6 Critical Steps All Homeowners Should Take for Disaster Preparedness
News Don’t wait until it’s too late. Learn from a national leader in disaster recovery how best to prepare your home for whatever may come.
Disasters today are occurring more frequently, causing more damage and happening in places with no prior history of them. They are no longer reserved for places like “Tornado Alley” or the Eastern Seaboard during Hurricane Season. In the past two years alone, we’ve seen “1,000-year floods” in South Carolina, West Virginia, Texas and Baton Rouge, Louisiana. From 2007 to 2013, nearly 80 percent of Americans — 243 million people — lived in a county which had been included in at least one federally declared disaster during that time period.
At SBP, a national, long-term disaster recovery nonprofit organization founded in New Orleans six months after Hurricane Katrina, we’ve seen the enormous human toll that a prolonged, unpredictable disaster recovery process can take on homeowners, their families, finances, health and emotional stability. That is why preparedness is crucial for homeowners. Being prepared — by understanding your risks, having the right insurance, storing financial documents properly and knowing how to file an insurance claim — can mean the difference between a prompt, efficient and predictable recovery and staring into the abyss of uncertainty and frustration.
To help homeowners become more resilient in the face of increasing disasters, SBP has compiled a set of preparedness resources and checklists to ensure homeowners are protected should the worst occur. We also have a series of easy-to-follow post-disaster guides to help homeowners make smart decisions after disasters strike.
To get started, here are six crucial steps all homeowners should take.
1. Know your risks, especially for flooding
Whether major disasters like hurricanes or more common risks like kitchen fires or break-ins, every homeowner faces some level of risk to family and property. Every home is located in a categorized flood zone. Knowing what these risks are is the first step to planning for them.
2. Have a family emergency plan and disaster supplies kit
In the event of an emergency, it’s critical to know where to go (evacuate or shelter in place) and how to get in touch with loved ones. Have the essentials on hand to get through a minimum of 72 hours, including for any special medical or family needs.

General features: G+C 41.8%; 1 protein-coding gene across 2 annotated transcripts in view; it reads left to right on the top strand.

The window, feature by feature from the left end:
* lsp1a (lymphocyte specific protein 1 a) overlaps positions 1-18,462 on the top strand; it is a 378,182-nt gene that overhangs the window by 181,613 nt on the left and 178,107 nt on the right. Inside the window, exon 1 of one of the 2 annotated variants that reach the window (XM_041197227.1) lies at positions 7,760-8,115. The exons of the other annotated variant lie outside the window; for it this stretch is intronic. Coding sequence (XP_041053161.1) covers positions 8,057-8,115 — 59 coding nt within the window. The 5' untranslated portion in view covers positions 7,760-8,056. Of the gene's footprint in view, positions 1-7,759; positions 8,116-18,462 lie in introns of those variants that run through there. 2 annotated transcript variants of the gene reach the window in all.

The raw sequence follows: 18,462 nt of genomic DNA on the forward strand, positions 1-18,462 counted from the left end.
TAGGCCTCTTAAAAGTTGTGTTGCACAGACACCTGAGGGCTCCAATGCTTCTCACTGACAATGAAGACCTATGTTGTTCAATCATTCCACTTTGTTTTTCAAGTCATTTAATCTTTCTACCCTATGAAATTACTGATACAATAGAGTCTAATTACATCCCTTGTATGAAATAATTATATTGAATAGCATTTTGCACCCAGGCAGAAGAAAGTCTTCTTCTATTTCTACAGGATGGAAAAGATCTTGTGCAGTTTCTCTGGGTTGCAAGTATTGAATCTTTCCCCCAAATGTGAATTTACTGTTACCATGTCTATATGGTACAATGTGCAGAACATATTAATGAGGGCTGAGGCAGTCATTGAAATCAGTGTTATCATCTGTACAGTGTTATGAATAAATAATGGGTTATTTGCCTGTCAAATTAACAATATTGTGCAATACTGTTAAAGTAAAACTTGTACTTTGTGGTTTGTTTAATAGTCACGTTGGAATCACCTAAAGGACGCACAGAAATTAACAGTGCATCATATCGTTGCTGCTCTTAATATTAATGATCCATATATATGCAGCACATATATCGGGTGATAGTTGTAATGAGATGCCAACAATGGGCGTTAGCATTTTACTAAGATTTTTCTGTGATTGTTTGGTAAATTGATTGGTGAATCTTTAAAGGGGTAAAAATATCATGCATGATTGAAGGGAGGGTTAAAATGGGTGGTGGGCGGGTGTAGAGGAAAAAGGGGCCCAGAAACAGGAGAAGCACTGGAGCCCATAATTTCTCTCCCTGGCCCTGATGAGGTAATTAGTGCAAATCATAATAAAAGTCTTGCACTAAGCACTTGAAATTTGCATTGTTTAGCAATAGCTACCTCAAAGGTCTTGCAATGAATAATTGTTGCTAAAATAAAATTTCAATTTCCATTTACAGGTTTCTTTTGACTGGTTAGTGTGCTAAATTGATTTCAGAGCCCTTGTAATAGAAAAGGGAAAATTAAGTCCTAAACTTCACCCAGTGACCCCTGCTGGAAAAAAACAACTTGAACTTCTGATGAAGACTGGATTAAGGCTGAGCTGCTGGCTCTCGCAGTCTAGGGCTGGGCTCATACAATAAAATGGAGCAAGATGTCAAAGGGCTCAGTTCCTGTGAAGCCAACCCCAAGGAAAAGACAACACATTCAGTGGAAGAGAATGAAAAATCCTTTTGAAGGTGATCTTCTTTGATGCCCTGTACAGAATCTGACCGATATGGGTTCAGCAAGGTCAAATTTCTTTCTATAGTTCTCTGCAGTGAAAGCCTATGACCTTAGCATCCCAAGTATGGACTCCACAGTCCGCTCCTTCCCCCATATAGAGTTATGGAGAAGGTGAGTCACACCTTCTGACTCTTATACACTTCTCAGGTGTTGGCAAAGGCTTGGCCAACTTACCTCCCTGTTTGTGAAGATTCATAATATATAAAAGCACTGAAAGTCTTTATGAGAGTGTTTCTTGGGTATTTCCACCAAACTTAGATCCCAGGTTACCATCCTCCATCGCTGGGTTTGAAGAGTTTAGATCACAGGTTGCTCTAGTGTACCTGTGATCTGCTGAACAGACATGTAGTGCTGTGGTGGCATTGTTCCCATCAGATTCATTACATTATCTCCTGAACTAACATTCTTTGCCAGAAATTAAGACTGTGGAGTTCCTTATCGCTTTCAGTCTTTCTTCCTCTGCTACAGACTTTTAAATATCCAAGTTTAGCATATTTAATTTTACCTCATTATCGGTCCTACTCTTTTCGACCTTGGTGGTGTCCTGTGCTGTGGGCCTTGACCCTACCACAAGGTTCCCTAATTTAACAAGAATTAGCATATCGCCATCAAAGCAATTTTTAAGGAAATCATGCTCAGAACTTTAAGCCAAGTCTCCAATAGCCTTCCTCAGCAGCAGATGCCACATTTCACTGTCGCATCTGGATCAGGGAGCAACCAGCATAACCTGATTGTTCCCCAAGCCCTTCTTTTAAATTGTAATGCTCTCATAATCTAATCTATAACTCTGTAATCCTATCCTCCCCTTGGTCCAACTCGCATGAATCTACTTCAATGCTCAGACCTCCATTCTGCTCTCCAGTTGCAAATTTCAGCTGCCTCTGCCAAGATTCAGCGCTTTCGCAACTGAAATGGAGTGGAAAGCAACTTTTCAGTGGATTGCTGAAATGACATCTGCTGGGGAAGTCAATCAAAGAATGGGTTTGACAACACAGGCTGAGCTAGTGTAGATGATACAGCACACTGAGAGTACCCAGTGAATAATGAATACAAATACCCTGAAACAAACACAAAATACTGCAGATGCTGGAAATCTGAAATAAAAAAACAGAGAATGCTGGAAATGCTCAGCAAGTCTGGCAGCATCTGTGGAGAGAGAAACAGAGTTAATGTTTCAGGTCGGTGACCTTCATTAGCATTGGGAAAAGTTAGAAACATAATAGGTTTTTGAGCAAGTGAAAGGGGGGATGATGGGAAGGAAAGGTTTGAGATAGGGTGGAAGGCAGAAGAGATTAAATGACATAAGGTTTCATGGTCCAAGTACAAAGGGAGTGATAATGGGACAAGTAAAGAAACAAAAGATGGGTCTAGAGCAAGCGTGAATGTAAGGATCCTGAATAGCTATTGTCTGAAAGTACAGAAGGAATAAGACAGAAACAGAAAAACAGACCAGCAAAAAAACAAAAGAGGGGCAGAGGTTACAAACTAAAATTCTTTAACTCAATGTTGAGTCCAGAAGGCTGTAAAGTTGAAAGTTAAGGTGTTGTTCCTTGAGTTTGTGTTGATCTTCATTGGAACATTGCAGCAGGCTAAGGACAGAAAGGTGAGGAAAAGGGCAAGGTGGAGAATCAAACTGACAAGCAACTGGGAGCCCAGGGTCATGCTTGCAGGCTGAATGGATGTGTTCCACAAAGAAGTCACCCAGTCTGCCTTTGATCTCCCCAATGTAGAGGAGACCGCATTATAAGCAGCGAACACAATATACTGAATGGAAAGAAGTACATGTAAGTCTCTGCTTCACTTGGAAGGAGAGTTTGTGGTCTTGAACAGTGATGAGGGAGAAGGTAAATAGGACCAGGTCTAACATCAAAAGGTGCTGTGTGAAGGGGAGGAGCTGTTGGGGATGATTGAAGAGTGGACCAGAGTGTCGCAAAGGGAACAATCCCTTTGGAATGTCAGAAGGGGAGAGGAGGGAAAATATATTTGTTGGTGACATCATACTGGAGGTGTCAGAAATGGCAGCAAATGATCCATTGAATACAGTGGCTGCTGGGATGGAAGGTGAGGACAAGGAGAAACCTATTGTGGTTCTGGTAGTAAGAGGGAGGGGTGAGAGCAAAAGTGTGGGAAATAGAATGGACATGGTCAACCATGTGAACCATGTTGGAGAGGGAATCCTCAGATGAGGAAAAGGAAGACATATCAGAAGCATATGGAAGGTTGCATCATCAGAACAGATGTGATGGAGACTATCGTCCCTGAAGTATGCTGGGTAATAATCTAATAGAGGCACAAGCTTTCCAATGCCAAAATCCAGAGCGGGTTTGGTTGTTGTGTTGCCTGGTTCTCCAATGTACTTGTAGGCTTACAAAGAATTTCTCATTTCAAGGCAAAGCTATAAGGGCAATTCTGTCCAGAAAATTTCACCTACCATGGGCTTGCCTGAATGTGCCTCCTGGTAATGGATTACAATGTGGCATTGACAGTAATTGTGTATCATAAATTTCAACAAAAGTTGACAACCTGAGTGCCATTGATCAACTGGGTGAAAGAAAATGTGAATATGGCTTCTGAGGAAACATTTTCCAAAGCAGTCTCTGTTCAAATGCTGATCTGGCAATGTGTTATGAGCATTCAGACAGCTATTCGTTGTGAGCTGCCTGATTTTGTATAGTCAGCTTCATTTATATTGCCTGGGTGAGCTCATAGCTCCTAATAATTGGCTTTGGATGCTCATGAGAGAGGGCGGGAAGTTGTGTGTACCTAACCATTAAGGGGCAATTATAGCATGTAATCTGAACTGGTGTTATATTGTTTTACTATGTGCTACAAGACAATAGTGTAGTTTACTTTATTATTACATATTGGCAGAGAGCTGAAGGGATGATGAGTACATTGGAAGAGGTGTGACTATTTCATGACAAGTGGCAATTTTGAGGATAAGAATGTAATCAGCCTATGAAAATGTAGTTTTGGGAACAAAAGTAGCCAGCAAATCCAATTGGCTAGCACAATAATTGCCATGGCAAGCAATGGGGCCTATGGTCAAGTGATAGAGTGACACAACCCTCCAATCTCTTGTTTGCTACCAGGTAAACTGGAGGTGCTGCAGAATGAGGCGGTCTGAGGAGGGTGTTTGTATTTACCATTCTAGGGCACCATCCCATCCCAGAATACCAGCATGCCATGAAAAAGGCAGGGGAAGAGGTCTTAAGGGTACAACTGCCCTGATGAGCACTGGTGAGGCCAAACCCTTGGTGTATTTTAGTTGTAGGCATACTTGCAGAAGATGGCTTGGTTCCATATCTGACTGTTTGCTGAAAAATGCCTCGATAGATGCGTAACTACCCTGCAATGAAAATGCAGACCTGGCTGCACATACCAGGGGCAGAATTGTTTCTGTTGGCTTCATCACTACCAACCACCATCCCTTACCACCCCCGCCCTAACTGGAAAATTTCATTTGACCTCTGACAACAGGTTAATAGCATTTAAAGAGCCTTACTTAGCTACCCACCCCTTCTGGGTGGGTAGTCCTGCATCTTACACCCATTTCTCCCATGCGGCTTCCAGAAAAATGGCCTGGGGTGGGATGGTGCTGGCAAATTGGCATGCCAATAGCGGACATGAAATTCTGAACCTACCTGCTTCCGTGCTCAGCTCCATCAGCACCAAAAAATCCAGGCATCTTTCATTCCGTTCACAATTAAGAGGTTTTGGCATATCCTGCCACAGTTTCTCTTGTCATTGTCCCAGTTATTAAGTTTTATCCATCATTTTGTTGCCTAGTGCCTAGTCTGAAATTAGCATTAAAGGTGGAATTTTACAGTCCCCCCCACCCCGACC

3. Organize and have access to important documents
Have identification papers, ownership records, financial and legal documents, and medical records accessible, both for carrying out normal daily activities and in the event of the need to file an insurance claim or apply for disaster assistance. Physical records should be protected at home in waterproof (and, ideally, fireproof) storage, with copies accessible outside the home, such as in secure cloud based storage or a flashdrive kept at work or a bank safe.
4. Have an inventory of property and possessions
Take photos of and keep receipts for high value items. Store this safely — a cloud based solution is ideal — with other important documents and update annually.
5. Get proper insurance coverage
Make sure there is adequate coverage for the home structure and contents (including items that may require separate endorsements, such as jewelry or artwork) and replacement cost coverage (for some, market value-based coverage isn’t enough to cover replacement). Also, be familiar with the insurance company’s process for filing a claim. It’s important to know that flooding is not covered by homeowners insurance and requires a separate flood insurance policy.
6. Take steps to physically protect the home
Safeguard your family, home and possessions against damage and loss with: regular inspections and maintenance to keep structure, systems and appliances in good working order; plans to secure the home in different emergency situations (such as installing storm shutters, laying sandbags, or shutting off utilities); and storm-resistant building and retrofitting practices (such as sealing roof deck seams and installing hurricane straps in the roof).